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Robin Andrews 10 Jun 2016, 16:18

There are two kinds of people in the world: Those who have wondered what female ejaculation actually is, and liars. It’s as scientific a question as any other, so it shouldn’t come as a surprise that there are plenty of scientists out there that have spent part of their careers probing this sensitive topic. So what do they have to say about it?

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First off, ejaculation does not happen without a preceding orgasm. Both men and women can ejaculate when they reach orgasm, but the male version is quite different from the female equivalent. Whereas the masculine piece of equipment is always quite simple – a few minutes of vigorous stimulation and you’ve got your fireworks – there are multiple ways for a woman to achieve orgasm, and they can produce highly varying fluid-based results.

Some take very little to reach the final hurdle, whereas others take far longer; psychology, mood, and emotional comfort play enormous roles in many cases. There’s often a debate as to how many kinds of orgasm a woman can have, but scientists generally settle on two: one caused by penetration, which stimulates the entire clitoral and vaginal complex, and another caused by external clitoral stimulation.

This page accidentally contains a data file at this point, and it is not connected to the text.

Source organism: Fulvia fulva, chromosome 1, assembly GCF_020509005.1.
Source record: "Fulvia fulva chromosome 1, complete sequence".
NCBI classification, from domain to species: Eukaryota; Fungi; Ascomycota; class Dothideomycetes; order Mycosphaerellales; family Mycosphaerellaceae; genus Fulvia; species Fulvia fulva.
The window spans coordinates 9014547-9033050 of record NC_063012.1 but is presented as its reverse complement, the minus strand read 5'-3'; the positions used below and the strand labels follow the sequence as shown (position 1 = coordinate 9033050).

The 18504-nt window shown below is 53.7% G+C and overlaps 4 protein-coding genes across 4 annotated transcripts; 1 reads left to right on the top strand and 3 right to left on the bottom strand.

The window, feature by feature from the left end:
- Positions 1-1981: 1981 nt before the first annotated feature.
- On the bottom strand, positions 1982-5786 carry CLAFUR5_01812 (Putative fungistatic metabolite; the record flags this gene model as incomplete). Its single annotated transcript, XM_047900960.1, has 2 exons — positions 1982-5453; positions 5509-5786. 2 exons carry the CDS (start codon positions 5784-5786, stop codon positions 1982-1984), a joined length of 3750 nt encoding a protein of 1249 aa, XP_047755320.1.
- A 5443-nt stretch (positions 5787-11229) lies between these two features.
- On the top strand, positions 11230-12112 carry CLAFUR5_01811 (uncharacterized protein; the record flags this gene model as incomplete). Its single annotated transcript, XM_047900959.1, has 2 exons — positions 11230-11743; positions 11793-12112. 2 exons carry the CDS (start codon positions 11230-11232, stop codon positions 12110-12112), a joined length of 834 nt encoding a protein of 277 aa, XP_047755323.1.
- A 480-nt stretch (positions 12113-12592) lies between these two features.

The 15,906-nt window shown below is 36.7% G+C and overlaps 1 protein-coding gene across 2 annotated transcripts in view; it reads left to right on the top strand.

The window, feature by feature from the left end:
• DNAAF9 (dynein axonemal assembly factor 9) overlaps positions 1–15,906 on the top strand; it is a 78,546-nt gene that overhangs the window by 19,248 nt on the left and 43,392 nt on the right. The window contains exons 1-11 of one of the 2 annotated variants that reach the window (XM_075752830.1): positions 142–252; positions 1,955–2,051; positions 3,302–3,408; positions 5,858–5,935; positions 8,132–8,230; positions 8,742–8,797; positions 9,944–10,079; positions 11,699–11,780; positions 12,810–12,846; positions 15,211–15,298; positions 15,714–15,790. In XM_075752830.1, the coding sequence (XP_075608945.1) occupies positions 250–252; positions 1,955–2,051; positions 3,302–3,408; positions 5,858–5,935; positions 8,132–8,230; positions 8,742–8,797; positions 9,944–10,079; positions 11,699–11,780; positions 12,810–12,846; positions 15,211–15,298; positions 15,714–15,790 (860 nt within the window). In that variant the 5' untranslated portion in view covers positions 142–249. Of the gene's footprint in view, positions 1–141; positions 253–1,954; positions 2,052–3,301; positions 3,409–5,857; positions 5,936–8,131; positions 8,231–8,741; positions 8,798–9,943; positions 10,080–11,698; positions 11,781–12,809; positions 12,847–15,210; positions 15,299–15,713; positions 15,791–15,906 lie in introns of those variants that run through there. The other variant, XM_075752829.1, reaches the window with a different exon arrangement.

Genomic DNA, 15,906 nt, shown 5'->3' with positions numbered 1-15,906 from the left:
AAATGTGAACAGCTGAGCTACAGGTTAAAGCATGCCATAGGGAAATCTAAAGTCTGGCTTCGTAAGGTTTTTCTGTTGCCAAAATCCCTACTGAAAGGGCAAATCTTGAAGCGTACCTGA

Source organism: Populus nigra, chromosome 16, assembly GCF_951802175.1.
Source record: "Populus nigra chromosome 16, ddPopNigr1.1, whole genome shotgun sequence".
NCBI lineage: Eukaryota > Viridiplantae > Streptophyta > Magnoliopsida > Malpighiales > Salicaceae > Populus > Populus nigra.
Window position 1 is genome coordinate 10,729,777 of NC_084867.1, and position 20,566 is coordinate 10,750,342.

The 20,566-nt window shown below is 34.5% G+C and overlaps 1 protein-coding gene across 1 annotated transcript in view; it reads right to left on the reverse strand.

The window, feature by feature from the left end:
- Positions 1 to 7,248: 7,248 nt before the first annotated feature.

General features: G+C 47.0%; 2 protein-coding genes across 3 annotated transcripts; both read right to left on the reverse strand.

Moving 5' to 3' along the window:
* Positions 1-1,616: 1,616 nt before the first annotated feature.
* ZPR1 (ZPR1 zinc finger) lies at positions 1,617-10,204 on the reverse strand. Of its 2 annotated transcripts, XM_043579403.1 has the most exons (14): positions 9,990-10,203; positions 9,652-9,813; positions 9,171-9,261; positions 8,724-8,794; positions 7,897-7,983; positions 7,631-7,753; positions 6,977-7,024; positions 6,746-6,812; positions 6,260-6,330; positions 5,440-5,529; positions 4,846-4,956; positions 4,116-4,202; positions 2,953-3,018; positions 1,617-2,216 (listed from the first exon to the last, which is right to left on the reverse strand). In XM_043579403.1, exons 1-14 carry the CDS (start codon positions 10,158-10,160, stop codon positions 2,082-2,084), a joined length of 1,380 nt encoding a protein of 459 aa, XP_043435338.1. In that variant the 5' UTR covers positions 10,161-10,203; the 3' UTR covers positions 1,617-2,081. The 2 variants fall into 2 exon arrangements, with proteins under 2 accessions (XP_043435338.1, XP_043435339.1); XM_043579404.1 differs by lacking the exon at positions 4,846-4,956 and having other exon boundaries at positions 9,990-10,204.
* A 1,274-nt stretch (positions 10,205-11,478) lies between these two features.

It’s a sensitive subject for some. Piotr Marcinski/Shutterstock

It’s a complex subject, but when a woman attains orgasm, fluids are sometimes released – ones very different from that released when a man gets overexcited. In terms of the first orgasm, men always fire out a flood of spermatozoa and enzymes, but only between 10 and 40 percent of women experience an involuntary emission of fluid. The volumes can vary wildly, but the amount of female ejaculate that appears per fluid orgasm falls between 30 and 150 milliliters (1.01 to 5.07 fluid ounces).

This is colloquially known as “squirting”, and for thousands of years philosophers, thinkers and, surely, all women, have wondered exactly what it might be. It certainly doesn’t contain sperm, so what exactly is it composed of, and why does it appear?

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